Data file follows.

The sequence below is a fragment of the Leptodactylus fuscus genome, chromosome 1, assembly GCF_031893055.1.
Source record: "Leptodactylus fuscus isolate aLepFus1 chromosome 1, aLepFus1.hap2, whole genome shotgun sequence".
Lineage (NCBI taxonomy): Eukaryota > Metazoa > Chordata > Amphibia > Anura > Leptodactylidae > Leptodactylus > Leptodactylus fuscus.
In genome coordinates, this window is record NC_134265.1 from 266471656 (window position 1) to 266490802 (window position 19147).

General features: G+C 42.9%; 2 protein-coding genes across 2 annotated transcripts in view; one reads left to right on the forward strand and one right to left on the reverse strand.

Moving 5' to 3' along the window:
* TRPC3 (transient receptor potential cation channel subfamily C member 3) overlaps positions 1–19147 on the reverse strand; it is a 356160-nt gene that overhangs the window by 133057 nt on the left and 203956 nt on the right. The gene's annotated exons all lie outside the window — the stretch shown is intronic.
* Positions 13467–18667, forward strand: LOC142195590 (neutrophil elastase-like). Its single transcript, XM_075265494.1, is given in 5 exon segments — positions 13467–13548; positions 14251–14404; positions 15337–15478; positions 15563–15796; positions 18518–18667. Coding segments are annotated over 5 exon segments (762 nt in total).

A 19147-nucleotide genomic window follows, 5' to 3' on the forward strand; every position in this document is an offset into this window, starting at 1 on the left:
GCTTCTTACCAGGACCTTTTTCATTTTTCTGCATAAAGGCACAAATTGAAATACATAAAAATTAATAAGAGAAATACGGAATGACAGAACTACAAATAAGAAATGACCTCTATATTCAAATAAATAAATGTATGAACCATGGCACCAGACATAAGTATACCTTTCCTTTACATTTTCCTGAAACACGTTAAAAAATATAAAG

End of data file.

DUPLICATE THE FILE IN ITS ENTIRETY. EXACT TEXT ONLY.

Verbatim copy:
The sequence below is a fragment of the Leptodactylus fuscus genome, chromosome 1, assembly GCF_031893055.1.
Source record: "Leptodactylus fuscus isolate aLepFus1 chromosome 1, aLepFus1.hap2, whole genome shotgun sequence".
Lineage (NCBI taxonomy): Eukaryota > Metazoa > Chordata > Amphibia > Anura > Leptodactylidae > Leptodactylus > Leptodactylus fuscus.
In genome coordinates, this window is record NC_134265.1 from 266471656 (window position 1) to 266490802 (window position 19147).

General features: G+C 42.9%; 2 protein-coding genes across 2 annotated transcripts in view; one reads left to right on the forward strand and one right to left on the reverse strand.

Moving 5' to 3' along the window:
* TRPC3 (transient receptor potential cation channel subfamily C member 3) overlaps positions 1–19147 on the reverse strand; it is a 356160-nt gene that overhangs the window by 133057 nt on the left and 203956 nt on the right. The gene's annotated exons all lie outside the window — the stretch shown is intronic.
* Positions 13467–18667, forward strand: LOC142195590 (neutrophil elastase-like). Its single transcript, XM_075265494.1, is given in 5 exon segments — positions 13467–13548; positions 14251–14404; positions 15337–15478; positions 15563–15796; positions 18518–18667. Coding segments are annotated over 5 exon segments (762 nt in total).

A 19147-nucleotide genomic window follows, 5' to 3' on the forward strand; every position in this document is an offset into this window, starting at 1 on the left:
GCTTCTTACCAGGACCTTTTTCATTTTTCTGCATAAAGGCACAAATTGAAATACATAAAAATTAATAAGAGAAATACGGAATGACAGAACTACAAATAAGAAATGACCTCTATATTCAAATAAATAAATGTATGAACCATGGCACCAGACATAAGTATACCTTTCCTTTACATTTTCCTGAAACACGTTAAAAAATATAAAG